EQAT is a form of mutual fund that exists solely to hold and invest assets within variable insurance contracts for the benefit of the owner of the variable insurance contract. (Id. ¶ 35.) EQAT contains multiple different portfolios, each of which acts as a separate investment fund that issues interests or shares. (Id.) "Subaccounts," a form of mutual fund, are the underlying investment options of the variable annuities. (Id. ¶ 36.) An investor in a variable annuity contract initially makes an investment or contribution to Equitable, then the investor may allocate that contribution between and among the designated investment funds, or subaccounts, of EQAT. (Id.) The investor may make subsequent contributions to Equitable in the same manner. (Id.)

The Accumulator is a variable annuity contract offered to the public by Equitable. (Id. ¶¶ 34, 58.) Equitable marketed this product to DH2 by prospectuses and related documents. (Id. ¶ 58.) According to the prospectus:

Our business day is any day the New York Stock Exchange is open for trading. Each business day ends at the time trading on the exchange closes or is suspended for the day. We calculate unit value for our variable investment options as of the end of each business day. This is usually 4:00 p.m. Eastern Time... If your contribution, transfer or any other transaction request, containing all the required information, reaches us on a non-business day or after 4:00 p.m. on a business day, we will use the next business day. (Id. ¶ 61.)

On September 15, 1999, DH2 made an initial contribution to Equitable of $900,000. (Id. ¶ 63.) Equitable issued DH2 a Certificate, explaining that the investment product is a "combination fixed and variable deferred annuity," and that Equitable "will provide the benefits and other rights pursuant to the terms of this Certificate." (Id.) DH2 made the following additional capital contributions to its account with Equitable: $561,000 (September 19, 1999); $130,000 (December 27, 1999); $1,000,000 (January 4, 2000); $485,000 (July 27, 2000); and $490,000 (July 31, 2000). (Id. ¶ 118.) Equitable's total contributions and investment gains amount to approximately $7.5 million. (Id. ¶ 63.) DH2's contract permitted it to transfer its contributions among EQAT investment funds "at any time" without any penalty or charge. (Id. ¶ 66.) In 1999, Emerald -- DH2's affiliate -- invested in both the Accumulator and Equi-Vest products based on similar information. (Id. ¶¶ 69-72.)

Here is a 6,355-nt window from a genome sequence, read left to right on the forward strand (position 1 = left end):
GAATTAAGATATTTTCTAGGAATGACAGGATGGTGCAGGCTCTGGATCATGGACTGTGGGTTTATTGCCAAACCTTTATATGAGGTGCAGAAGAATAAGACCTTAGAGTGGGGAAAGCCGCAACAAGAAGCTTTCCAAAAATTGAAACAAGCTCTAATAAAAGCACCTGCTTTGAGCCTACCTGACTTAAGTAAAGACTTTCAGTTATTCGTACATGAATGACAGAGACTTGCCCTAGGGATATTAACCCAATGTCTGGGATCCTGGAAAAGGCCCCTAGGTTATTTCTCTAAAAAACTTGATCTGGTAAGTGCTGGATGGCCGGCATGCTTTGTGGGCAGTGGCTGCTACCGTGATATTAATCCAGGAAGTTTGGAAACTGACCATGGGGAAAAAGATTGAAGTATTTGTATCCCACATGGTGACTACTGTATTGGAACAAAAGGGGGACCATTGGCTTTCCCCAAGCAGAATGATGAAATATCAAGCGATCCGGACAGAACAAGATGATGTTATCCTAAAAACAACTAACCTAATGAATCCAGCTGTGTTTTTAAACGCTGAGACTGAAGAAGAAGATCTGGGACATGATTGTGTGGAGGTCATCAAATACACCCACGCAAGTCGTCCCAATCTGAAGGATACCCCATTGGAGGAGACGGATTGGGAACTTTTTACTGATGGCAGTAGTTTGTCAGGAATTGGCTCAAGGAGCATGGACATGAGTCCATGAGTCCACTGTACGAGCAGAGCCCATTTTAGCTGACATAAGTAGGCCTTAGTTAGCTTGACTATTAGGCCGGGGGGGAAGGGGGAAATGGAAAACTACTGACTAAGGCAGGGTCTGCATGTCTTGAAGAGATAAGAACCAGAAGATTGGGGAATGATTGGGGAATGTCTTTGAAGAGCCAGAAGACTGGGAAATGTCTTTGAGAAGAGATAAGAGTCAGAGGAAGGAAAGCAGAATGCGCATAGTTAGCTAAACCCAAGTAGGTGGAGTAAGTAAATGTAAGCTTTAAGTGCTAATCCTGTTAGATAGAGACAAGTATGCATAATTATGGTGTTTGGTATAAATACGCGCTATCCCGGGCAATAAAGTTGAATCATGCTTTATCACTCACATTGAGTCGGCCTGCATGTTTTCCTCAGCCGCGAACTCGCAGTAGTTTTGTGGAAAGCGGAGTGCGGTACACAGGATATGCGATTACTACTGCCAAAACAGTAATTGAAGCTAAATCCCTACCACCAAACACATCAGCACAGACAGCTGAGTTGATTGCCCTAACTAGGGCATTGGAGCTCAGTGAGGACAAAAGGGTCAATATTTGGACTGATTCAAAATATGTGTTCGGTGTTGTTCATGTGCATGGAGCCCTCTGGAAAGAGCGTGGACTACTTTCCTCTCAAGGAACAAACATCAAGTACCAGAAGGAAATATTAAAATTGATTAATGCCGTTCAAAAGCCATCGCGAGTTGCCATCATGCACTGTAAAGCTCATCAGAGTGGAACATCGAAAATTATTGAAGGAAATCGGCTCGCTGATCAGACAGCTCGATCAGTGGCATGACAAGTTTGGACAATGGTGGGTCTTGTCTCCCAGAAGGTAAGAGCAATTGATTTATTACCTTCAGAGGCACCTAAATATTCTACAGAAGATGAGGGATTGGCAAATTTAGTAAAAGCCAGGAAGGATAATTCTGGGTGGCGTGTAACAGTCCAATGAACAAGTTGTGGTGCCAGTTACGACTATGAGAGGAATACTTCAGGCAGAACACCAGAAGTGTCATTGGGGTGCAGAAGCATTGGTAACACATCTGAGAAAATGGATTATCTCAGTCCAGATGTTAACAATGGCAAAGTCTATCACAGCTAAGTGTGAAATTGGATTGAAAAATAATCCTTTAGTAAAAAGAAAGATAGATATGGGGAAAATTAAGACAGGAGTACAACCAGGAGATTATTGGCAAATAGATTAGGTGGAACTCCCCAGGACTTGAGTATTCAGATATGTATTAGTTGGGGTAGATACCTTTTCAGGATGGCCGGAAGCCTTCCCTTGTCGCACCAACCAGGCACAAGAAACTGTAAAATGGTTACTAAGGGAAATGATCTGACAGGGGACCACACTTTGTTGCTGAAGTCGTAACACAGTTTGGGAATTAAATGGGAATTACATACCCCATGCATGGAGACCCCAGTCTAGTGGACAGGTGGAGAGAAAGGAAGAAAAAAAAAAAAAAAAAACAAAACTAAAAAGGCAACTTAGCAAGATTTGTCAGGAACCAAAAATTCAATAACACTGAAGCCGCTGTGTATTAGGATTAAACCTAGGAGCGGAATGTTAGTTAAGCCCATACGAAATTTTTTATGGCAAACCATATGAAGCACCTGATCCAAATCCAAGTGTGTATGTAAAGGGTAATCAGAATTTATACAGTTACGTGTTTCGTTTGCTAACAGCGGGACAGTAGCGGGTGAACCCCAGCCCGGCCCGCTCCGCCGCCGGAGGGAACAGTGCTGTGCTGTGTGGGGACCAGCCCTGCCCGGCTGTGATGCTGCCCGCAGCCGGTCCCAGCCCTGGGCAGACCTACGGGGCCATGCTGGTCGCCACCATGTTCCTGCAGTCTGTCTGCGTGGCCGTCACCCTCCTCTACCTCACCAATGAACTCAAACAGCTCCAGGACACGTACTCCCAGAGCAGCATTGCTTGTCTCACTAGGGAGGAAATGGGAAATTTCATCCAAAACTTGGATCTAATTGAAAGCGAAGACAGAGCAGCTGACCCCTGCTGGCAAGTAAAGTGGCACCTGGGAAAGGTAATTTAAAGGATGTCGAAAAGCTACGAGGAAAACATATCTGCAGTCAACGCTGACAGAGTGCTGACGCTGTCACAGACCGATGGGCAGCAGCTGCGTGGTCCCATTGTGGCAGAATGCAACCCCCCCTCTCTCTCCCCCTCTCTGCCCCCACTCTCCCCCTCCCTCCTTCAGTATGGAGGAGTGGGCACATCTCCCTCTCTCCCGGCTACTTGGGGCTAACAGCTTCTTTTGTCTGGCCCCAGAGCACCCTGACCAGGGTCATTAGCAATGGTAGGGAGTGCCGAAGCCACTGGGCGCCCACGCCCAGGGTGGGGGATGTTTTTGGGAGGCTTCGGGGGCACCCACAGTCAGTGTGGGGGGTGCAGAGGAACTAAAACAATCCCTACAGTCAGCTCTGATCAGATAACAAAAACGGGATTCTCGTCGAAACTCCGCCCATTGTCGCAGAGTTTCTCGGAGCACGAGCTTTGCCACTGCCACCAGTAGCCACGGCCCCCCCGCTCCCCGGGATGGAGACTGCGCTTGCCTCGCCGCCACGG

IV. Pricing of Funds

As the Seventh Circuit recently summarized: The Investment Company Act of 1940, 15 U.S.C. §§ 80a-1 et seq. ..., requires mutual fund shares to be sold and redeemed at a price that: will bear such relation to the current net asset value of such security computed as of such time as the rules may prescribe ... for the purpose of eliminating or reducing ... any dilution of the value of other outstanding securities of such company or any other result of such purchase, redemption or sale which is unfair to holders of such other outstanding securities. 15 U.S.C. § 80a-22(a) (emphasis added). For purposes of computing NAV, the ICA defines "value" as follows: "(i) with respect to securities for which market quotations are readily available, the market value of such securities; and (ii) with respect to other securities and assets, fair value as determined in good faith by the board of directors [.]" 15 U.S.C. § 80a-2(a)(41)(B) (emphasis added).